So then, I tried uploading the modified html file, and found to my great joy that the problem had been fixed.  Unfortunately, I couldn’t see any way to put in the cover–and the cover for “From the Ice Incarnate” is REALLY awesome.

Frustrated but undaunted, I turned to Mobipocket Creator, an open source ebook creating program.  I’d tried playing with it before, but found it complicated and confusing.  Well, now that I knew what I wanted it to do, it wasn’t hard at all to figure out how to make it work.

First, I created a new project in its own designated folder.  Then, I added the corrected html file to the “publication files” page.  Where it asked for a cover image, I uploaded the 600×900 jpeg (I do all my editting in The Gimp, in a much larger .xcf file).  Then, I filled in the metadata, such as book description, suggested cover price, etc.

When I was finished, I hit “build,” and voila!  A slick looking .prc ebook file that looked EXACTLY how I wanted it to.

I uploaded it to Amazon, and it looked great in the preview.  I’m not sure what it’ll look like in the finished product  yet, since it takes 24 hours to upload, but I fixed “Decision LZ1527” as well.  Once I knew what I was doing, it took maybe five minutes to create the ebook on Mobipocket Creator.

So here’s what I’m going to do from now on.  I’m going to bypass the whole .doc thing altogether (since I use Open Office, not MS Word) and go straight from .odt to .html using a WYSIWYG html editor.  For the cover, I’ll use The Gimp, with the project files as .xcf and the finished images as 600×900 .jpegs.  I’ll combine it all in Mobipocket Creator, and upload the .prc ebook file to Amazon / Pubit / Smashwords / wherever.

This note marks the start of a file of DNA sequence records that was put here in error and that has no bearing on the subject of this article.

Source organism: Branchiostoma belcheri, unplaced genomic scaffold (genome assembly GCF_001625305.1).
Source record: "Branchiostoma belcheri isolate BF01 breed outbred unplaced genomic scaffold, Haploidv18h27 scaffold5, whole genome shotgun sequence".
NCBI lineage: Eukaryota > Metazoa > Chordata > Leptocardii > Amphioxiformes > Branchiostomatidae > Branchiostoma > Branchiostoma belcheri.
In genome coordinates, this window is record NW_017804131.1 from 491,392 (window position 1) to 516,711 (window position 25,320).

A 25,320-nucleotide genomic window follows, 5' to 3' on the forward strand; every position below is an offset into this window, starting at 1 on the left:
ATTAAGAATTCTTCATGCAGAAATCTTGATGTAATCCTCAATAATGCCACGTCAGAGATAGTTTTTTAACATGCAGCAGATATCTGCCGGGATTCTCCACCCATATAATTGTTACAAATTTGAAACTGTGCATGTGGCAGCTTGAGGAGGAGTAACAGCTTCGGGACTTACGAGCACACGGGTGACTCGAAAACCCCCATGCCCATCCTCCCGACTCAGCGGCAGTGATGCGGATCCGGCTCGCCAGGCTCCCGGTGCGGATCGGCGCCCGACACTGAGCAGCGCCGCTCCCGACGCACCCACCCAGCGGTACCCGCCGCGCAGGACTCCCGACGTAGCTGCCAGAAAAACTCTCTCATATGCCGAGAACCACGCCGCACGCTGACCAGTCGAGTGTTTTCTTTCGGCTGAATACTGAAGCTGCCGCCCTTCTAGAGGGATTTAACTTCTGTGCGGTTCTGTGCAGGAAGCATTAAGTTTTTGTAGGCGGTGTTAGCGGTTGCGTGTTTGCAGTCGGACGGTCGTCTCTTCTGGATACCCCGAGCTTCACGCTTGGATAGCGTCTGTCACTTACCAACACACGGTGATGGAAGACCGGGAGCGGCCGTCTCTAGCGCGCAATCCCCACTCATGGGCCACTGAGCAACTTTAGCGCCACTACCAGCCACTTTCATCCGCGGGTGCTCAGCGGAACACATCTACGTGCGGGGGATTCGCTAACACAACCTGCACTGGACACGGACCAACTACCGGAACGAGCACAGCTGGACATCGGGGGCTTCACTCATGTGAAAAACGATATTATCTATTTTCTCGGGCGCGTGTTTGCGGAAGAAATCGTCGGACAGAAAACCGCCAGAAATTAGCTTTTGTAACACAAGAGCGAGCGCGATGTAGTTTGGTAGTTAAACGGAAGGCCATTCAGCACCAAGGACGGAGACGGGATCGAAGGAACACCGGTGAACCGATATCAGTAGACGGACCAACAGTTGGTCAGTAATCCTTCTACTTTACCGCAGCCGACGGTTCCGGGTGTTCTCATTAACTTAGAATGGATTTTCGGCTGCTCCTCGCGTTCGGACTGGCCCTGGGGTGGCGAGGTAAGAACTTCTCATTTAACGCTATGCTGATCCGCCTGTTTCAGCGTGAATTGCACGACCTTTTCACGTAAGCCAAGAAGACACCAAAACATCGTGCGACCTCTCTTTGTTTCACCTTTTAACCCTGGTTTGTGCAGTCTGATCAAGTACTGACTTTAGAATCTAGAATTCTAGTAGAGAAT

Sound daunting? (Charlie, I’m talking to you, hehe)  It’s actually a TON of fun, once you get the hang of it.  And let me tell you, when I saw the finished product, it was awesome.  Totally worth it.

Trouble is, I haven’t had any time to work on my novel, which is frustrating, because I’m working an 8 to 5 job now.  It’s temporary, which is nice for a full time artist/creator like me, but man, I’m going to miss all the free time I used to have.  I want to finish ITND before the end of the month, but I’ve still got a long ways to go.

In the meantime, let me give you a sneak peek on my next ebook.  It’s a short story based on an excerpt from Genesis Earth, which won first place in the 2009 Mayhew short story contest at BYU.  Of the stuff I’ve posted up to Amazon so far, I think this one is far and away the best.

Here’s the cover:

Pretty cool, eh?  I ripped the font from Sid Meier’s Alpha Centauri.  The image is from NASA, taken by the Hubble space telescope.

So anyways, that’s what’s going on with my ebook venture.  I’m kind of glad I haven’t done much to publicize the other stories, because they need a lot of work.  If you bought one already, don’t worry; the stories haven’t changed at all, just the formatting.  I’m not sure if you can re-download those once you’ve bought them, but if you want one of the new ones, let me know and I’ll figure it out.

And if I’m missing something in terms of html or ebook formatting, please let me know.  I’m not quite hopeless, but I’m still horribly ignorant when it comes to this kind of stuff.  Any suggestions (especially for a good WYSIWYG editor) would me much appreciated.